Marion Fraser and Alison Wesley-James are in remarkably good spirits, considering what they have to accomplish over the next several hours: squeezing 27 surgical beds, six operating rooms, labs, CT scanners, and support areas into 30,000 or so square feet of planned hospital space.
Sitting with healthcare architects in a meeting room at the Omaha, Neb., headquarters of the firm HDR, Fraser and Wesley-James—the CFO and planning manager, respectively, of the Ottawa Heart Institute in Canada—study CAD drawings and stacks of spreadsheets as they weigh all the factors. These include work hours (If the ORs were used more hours per day, wonders Fraser, could they make do with five?) and hospital politics (Where is the best spot to put the CT scanners, so as many doctors as possible can have them close by?).
Most tortuous of all is phasing, the logistics of which can be paradoxical: “You have to build new, to take out the old, to be able to refurbish, to build new,” says Fraser, who wears the sensible clothes of an accountant but a ready smile.
The planned cardiac unit might be new construction or an existing facility that's been renovated—or a combination of both. It's too early to say, since ground won't be broken on the project, a major expansion of the Ottawa Hospital, for another decade. And some of the changes that Fraser and Wesley-James foresee won't take effect until 2031.
2031: That's 24 years from now. To put it in context, 24 years ago, the world's .first “test-tube baby” had just turned .five. Researchers had not yet discovered the cause of AIDS, and balloon angioplasty was a new procedure.
No area of architectural practice today is as fast-moving and complex as healthcare, with its heady (or, depending on your perspective, bone-dry) mix of data crunching, value engineering, and crystal-ball gazing. But the crucial ingredient in healthcare architecture, say its practitioners, is really empathy: for patients who are unsteady after an operation; for doctors and nurses who can treat cancer but can't think in square feet.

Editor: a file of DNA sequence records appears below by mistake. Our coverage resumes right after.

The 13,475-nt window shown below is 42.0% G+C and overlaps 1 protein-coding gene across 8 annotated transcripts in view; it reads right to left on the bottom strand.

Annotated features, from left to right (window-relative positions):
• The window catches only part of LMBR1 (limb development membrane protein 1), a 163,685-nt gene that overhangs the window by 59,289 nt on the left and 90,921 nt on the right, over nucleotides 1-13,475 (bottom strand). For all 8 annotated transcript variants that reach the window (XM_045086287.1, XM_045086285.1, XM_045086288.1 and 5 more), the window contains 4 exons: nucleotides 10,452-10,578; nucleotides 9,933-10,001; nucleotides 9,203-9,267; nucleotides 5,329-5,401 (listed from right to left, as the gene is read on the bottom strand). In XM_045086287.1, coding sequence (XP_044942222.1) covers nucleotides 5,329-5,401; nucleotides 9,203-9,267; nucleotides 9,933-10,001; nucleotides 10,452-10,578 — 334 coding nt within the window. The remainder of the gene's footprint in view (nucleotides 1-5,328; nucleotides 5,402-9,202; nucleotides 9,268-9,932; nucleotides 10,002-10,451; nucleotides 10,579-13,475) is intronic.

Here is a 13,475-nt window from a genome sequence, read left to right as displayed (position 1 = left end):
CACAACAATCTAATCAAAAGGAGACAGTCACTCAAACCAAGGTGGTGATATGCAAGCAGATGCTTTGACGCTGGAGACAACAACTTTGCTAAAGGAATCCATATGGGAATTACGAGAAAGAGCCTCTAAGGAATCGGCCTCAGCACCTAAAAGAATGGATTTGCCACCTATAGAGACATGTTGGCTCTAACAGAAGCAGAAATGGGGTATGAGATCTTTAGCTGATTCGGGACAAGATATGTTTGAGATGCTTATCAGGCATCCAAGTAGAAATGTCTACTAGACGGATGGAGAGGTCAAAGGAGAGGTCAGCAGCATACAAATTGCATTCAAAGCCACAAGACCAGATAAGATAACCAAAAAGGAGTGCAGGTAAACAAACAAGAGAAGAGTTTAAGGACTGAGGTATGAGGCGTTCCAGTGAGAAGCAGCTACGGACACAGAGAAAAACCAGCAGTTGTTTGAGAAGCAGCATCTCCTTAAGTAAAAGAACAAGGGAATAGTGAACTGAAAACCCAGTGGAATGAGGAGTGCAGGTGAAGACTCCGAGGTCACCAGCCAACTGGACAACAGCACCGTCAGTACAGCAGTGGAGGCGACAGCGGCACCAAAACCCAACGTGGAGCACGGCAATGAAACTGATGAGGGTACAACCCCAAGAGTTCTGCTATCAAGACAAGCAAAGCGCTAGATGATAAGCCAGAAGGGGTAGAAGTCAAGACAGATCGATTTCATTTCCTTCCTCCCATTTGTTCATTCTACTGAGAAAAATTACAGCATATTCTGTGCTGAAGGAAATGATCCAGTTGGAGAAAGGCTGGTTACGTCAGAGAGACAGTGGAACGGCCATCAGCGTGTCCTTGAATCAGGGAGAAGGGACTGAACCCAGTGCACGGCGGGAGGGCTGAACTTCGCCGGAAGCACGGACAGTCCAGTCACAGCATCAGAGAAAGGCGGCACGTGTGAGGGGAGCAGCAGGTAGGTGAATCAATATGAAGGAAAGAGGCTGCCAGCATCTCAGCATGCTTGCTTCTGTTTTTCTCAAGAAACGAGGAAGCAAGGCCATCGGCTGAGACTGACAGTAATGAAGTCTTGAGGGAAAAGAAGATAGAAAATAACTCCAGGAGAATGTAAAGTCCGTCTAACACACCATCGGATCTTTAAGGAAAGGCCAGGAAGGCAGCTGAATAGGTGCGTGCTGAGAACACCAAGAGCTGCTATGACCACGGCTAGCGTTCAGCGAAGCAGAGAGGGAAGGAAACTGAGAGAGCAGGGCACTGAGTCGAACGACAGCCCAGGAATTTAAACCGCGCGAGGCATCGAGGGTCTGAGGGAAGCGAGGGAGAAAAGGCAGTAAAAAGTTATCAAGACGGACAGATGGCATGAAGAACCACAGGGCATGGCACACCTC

Which is why the person running the meeting in Omaha is not a hospital administrator or even an architect. She's the one with frosted hair and stylish glasses at the back of the room, who listens more than talks, asking occasional, to-the-point questions. The one who keeps the discussion on track. The one who makes sure that everyone eats a decent lunch.
That last part figures: Debra Sanders, the director of healthcare consulting at HDR, is a registered nurse.
A Twist in the Career Path “I often think back and scratch my head about how I ended up on this career path,” Sanders told me by phone prior to my trip to Omaha. Fourteen years ago, Sanders, a Nebraska native, was working as nurse executive at Clarkson Hospital in Omaha as the hospital underwent a redesign. “Organizations from around the world wanted to come and visit Clarkson and see what we had done,” she remembers, and she spent a lot of time leading them on tours.
But it was a chance meeting that crystallized her interest in healthcare architecture. “I happened to be at a social event where I met the healthcare leadership from HDR, and they said, ‘Will you come talk to us?' They were contemplating developing a consulting practice.” Now Sanders leads a 45-person team at HDR that handles master planning, space programming, signage and way finding, and technology and medical equipment on projects across North America.